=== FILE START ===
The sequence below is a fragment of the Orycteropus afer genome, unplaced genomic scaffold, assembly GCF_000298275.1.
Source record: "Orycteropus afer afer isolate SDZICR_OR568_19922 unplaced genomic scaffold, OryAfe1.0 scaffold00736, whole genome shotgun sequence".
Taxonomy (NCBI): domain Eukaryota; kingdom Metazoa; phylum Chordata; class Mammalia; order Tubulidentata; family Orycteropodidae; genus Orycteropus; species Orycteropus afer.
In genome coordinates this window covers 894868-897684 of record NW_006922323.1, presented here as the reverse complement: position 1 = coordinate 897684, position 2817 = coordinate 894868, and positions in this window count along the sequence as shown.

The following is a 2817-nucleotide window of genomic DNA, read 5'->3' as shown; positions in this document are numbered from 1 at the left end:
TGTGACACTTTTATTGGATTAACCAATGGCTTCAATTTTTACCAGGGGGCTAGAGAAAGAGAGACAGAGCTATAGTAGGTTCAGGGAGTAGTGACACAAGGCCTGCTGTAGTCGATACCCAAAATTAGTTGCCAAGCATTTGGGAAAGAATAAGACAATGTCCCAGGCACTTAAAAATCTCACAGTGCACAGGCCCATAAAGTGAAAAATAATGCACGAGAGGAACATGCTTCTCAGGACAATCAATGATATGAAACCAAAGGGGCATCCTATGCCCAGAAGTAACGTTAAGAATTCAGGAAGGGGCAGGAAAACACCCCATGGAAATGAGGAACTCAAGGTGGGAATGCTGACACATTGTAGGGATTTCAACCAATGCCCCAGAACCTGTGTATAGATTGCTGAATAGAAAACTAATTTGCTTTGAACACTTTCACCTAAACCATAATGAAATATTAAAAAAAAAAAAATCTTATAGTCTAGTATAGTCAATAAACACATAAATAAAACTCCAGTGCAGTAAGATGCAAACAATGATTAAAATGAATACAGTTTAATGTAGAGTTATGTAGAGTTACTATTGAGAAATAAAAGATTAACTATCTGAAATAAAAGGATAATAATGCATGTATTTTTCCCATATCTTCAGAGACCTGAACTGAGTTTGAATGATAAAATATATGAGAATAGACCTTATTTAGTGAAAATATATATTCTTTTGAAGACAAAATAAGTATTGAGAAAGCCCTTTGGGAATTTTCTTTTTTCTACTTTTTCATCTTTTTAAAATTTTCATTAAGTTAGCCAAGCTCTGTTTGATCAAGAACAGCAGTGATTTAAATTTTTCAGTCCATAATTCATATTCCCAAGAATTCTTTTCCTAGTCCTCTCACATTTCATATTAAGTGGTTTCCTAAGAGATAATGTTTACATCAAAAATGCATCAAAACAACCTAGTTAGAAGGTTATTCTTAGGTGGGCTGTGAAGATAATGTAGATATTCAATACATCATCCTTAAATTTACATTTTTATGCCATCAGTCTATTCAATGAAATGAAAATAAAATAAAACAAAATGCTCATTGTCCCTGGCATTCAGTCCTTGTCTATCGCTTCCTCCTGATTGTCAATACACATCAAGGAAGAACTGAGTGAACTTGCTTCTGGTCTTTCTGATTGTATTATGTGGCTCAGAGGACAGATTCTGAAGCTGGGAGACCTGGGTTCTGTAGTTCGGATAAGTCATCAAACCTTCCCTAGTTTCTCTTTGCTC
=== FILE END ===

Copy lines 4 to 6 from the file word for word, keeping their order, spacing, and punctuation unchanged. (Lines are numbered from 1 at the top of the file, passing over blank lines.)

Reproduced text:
In genome coordinates this window covers 894868-897684 of record NW_006922323.1, presented here as the reverse complement: position 1 = coordinate 897684, position 2817 = coordinate 894868, and positions in this window count along the sequence as shown.

The following is a 2817-nucleotide window of genomic DNA, read 5'->3' as shown; positions in this document are numbered from 1 at the left end:
TGTGACACTTTTATTGGATTAACCAATGGCTTCAATTTTTACCAGGGGGCTAGAGAAAGAGAGACAGAGCTATAGTAGGTTCAGGGAGTAGTGACACAAGGCCTGCTGTAGTCGATACCCAAAATTAGTTGCCAAGCATTTGGGAAAGAATAAGACAATGTCCCAGGCACTTAAAAATCTCACAGTGCACAGGCCCATAAAGTGAAAAATAATGCACGAGAGGAACATGCTTCTCAGGACAATCAATGATATGAAACCAAAGGGGCATCCTATGCCCAGAAGTAACGTTAAGAATTCAGGAAGGGGCAGGAAAACACCCCATGGAAATGAGGAACTCAAGGTGGGAATGCTGACACATTGTAGGGATTTCAACCAATGCCCCAGAACCTGTGTATAGATTGCTGAATAGAAAACTAATTTGCTTTGAACACTTTCACCTAAACCATAATGAAATATTAAAAAAAAAAAAATCTTATAGTCTAGTATAGTCAATAAACACATAAATAAAACTCCAGTGCAGTAAGATGCAAACAATGATTAAAATGAATACAGTTTAATGTAGAGTTATGTAGAGTTACTATTGAGAAATAAAAGATTAACTATCTGAAATAAAAGGATAATAATGCATGTATTTTTCCCATATCTTCAGAGACCTGAACTGAGTTTGAATGATAAAATATATGAGAATAGACCTTATTTAGTGAAAATATATATTCTTTTGAAGACAAAATAAGTATTGAGAAAGCCCTTTGGGAATTTTCTTTTTTCTACTTTTTCATCTTTTTAAAATTTTCATTAAGTTAGCCAAGCTCTGTTTGATCAAGAACAGCAGTGATTTAAATTTTTCAGTCCATAATTCATATTCCCAAGAATTCTTTTCCTAGTCCTCTCACATTTCATATTAAGTGGTTTCCTAAGAGATAATGTTTACATCAAAAATGCATCAAAACAACCTAGTTAGAAGGTTATTCTTAGGTGGGCTGTGAAGATAATGTAGATATTCAATACATCATCCTTAAATTTACATTTTTATGCCATCAGTCTATTCAATGAAATGAAAATAAAATAAAACAAAATGCTCATTGTCCCTGGCATTCAGTCCTTGTCTATCGCTTCCTCCTGATTGTCAATACACATCAAGGAAGAACTGAGTGAACTTGCTTCTGGTCTTTCTGATTGTATTATGTGGCTCAGAGGACAGATTCTGAAGCTGGGAGACCTGGGTTCTGTAGTTCGGATAAGTCATCAAACCTTCCCTAGTTTCTCTTTGCTC